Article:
I’m not sure how you feel, but I love cupcakes. There has been a boom of small, artisan cupcake providers that are incredibly creative and create delicious and beautiful treats. Yet somehow I don’t eat many cupcakes – I love to peer in the window when I see one of these shops and marvel at the creations, but I can’t actually bring myself to buy them.
The concept of nutritional value has changed my thinking about what I eat and what I avoid. Without this concept I would quite likely exist on a diet consisting of mostly red velvet cupcakes.
So, since we really have no method of discerning a quality IT diet from that of the IT equivalent of a cupcake – what do you think we’re eating? Sadly, I think most businesses are eating junk food: small, quick, fast solutions with very little long-term value or basis for future growth. These projects taste great and satisfy the need of the moment but they don’t anticipate the next needs and nor are they robust enough to satisfy the deeper requirements that lie under the immediate concern.
The good investments (think vitamins and fibre) are those that contribute to long term flexibility and require less rework when things change. Bad investments (think sugar and fat) often look good but will be short lived and require even more investment in total. As these short term investments build and are integrated together the landscape bloats and it becomes sluggish to change or add new features.
Imagine if every IT investment came with a small nutrition guide showing how it contributed or reduced sprawl? What if there was an indicator that showed how a solution to a business problem contributed to business agility or inflexibility in the longer term?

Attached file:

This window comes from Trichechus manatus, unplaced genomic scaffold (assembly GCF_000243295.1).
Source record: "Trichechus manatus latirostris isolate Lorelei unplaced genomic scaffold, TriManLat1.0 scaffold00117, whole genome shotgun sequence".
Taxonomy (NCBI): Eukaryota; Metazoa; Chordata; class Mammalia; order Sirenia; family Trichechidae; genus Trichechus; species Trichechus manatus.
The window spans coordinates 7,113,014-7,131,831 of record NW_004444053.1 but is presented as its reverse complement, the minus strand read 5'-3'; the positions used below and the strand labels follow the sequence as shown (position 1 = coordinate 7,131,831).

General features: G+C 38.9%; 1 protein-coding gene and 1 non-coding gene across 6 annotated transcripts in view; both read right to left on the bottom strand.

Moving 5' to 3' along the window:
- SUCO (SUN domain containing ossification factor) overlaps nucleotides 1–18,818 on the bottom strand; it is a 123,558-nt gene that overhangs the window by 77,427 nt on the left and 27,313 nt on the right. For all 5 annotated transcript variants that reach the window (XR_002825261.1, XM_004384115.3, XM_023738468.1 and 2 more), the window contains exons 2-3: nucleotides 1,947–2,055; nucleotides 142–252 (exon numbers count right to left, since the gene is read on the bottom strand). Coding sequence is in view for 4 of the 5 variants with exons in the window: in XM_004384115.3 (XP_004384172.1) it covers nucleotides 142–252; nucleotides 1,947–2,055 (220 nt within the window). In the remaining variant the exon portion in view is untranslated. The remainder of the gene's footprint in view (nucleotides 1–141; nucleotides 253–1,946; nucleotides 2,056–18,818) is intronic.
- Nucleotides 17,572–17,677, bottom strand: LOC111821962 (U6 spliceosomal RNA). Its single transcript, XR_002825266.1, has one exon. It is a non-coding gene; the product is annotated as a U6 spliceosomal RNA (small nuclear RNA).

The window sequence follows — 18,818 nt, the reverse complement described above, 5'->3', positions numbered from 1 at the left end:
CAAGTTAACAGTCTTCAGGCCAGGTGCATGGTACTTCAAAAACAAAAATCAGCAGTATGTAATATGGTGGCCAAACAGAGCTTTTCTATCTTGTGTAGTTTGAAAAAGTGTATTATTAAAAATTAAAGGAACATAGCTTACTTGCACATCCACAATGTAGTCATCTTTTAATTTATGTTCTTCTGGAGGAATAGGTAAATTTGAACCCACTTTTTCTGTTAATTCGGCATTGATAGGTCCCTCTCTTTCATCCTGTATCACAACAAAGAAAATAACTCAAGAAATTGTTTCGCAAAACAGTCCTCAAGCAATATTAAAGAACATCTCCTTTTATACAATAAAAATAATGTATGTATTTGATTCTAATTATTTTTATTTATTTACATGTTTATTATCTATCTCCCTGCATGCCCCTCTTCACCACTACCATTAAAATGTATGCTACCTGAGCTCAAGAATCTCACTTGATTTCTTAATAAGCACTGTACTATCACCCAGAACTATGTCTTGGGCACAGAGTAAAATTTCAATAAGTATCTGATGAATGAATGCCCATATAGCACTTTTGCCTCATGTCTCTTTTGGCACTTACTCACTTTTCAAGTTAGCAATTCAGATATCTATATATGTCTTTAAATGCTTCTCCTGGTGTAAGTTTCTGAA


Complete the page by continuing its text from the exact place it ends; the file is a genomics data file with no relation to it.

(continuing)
The difference between decisions that will be appreciated in the long term and the ones that the organization will regret can be difficult to explain and seem esoteric while the cost difference between the two is material to all parties. By bringing some of the hard to describe longer term benefits into the decision it makes it easier for all parties to understand the long-term implications of the short-term decision. Suddenly that cupcake while certainly delicious seems less appealing.
This thinking is the basis of a complexity measurement framework that I have been developing – since organizations won’t improve what they are not measuring I developed a set of key complexity indicators and can then screen solutions or parts of the landscape against these indicators to provide a perspective of relative complexity. With food information helping people think in terms of implications, the same might be true with IT solutions at some point.
Now I’m not saying that cupcakes are evil or that organizations should always be thinking in terms of long term outcomes – what I am advocating is clarity in decision making and visibility of long-term implications. So have that cupcake, enjoy it – but also try to take in some spinach and fish on occasion.